The best weapon we could have against breast cancer is the ability to stop it occurring in the first place. But it’s impossible to do this without answering the questions on who has the highest chance of developing the disease and why.
Is it in the genes?
Our researchers contributed to the discovery that led to genetic tests to see if families have faults in genes linked to breast cancer. Learning this helps people to understand, and take measures to reduce their chances of getting breast cancer.
But that hasn’t always been the case. Some of our scientists and their colleagues were behind the discovery of the BRCA2 gene back in 1995, making this a reality. Our scientists were also behind the discovery that mutations in the PALB2 gene are linked to breast cancer.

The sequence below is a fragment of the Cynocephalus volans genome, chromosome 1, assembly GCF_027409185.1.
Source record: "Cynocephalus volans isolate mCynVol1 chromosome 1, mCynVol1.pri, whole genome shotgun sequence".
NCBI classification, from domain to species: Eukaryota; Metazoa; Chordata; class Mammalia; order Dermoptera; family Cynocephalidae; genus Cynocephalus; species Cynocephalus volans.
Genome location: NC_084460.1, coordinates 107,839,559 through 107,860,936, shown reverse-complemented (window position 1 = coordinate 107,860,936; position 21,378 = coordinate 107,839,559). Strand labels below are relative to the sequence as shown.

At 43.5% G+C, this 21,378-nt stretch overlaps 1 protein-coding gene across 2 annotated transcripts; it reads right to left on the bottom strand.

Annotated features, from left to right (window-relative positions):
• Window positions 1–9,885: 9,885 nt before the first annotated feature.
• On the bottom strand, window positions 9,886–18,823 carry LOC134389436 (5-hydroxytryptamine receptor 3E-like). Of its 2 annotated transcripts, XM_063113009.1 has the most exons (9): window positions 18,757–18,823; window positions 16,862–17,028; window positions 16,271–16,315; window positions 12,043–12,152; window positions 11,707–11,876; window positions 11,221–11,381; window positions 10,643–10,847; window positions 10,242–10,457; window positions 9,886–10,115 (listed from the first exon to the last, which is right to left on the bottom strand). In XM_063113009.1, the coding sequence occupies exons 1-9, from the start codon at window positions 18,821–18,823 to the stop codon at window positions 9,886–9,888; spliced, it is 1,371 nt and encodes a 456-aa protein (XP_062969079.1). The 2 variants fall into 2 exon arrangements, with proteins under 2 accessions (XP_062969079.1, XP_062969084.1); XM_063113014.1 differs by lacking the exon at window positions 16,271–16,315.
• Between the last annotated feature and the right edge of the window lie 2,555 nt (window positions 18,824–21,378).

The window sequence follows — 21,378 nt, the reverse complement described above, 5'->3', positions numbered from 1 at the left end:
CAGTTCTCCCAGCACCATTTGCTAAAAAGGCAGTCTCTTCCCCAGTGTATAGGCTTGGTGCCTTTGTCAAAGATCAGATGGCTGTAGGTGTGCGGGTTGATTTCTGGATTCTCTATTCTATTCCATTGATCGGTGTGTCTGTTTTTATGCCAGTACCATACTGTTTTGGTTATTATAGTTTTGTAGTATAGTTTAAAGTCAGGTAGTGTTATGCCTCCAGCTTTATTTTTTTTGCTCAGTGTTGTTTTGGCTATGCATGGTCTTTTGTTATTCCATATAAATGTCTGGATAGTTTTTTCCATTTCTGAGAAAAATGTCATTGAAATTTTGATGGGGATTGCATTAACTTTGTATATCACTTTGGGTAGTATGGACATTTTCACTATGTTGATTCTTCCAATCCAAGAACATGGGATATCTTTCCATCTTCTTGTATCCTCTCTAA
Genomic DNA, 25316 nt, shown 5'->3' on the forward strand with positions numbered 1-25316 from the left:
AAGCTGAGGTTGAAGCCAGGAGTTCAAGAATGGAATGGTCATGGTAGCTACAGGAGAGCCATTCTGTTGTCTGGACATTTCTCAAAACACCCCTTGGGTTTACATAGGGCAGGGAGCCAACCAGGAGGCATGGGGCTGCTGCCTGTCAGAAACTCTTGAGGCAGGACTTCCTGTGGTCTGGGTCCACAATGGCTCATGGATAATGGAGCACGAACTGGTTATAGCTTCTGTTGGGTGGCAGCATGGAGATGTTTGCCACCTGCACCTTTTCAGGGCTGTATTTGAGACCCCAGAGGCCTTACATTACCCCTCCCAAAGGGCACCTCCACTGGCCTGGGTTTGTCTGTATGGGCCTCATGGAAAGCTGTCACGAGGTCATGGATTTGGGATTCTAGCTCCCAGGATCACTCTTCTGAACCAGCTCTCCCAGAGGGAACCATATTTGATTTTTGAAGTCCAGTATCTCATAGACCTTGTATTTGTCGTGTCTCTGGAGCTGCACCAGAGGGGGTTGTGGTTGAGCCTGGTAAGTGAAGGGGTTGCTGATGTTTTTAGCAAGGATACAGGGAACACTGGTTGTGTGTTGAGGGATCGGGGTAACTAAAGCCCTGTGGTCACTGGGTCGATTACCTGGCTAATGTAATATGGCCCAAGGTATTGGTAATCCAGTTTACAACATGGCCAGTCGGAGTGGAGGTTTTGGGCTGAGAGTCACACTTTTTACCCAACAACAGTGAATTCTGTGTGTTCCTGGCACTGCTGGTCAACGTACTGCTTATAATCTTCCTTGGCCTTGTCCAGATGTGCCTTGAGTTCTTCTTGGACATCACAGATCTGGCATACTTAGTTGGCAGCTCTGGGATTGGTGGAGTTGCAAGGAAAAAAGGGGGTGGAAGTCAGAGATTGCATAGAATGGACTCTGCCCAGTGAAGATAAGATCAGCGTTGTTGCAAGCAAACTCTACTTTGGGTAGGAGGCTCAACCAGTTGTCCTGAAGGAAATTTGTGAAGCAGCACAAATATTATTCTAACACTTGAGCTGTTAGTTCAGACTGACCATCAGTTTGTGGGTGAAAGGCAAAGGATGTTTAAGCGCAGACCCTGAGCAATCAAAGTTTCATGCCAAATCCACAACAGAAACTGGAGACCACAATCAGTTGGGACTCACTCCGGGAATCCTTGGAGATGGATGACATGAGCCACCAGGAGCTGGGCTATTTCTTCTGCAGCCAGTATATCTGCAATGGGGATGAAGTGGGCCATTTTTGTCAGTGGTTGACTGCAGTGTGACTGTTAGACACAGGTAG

What are the chances?
The Breast Cancer Now Generations Study has been running for over 15 years now, following more than 113,000 UK women with the sole aim to understand the causes of breast cancer and the genetic, lifestyle, and environmental factors that may influence a woman’s chance of developing the disease.
It has helped to uncover more than 160 new genetic variants linked to increased likelihood of developing the disease. It has also shown that the effect of taking hormone replacement therapy on breast cancer risk may have been underestimated by previous studies, among many other findings around smoking, night lights and more.
This takes us a step closer to understanding why and how breast cancer develops. But we’re not stopping until we have accurate ways to evaluate a woman’s likelihood of developing the disease. We will continue working until we have found tailored ways to reduce the chance of developing breast cancer, so that no one has to hear this devastating diagnosis in the future.
Research projects for prevention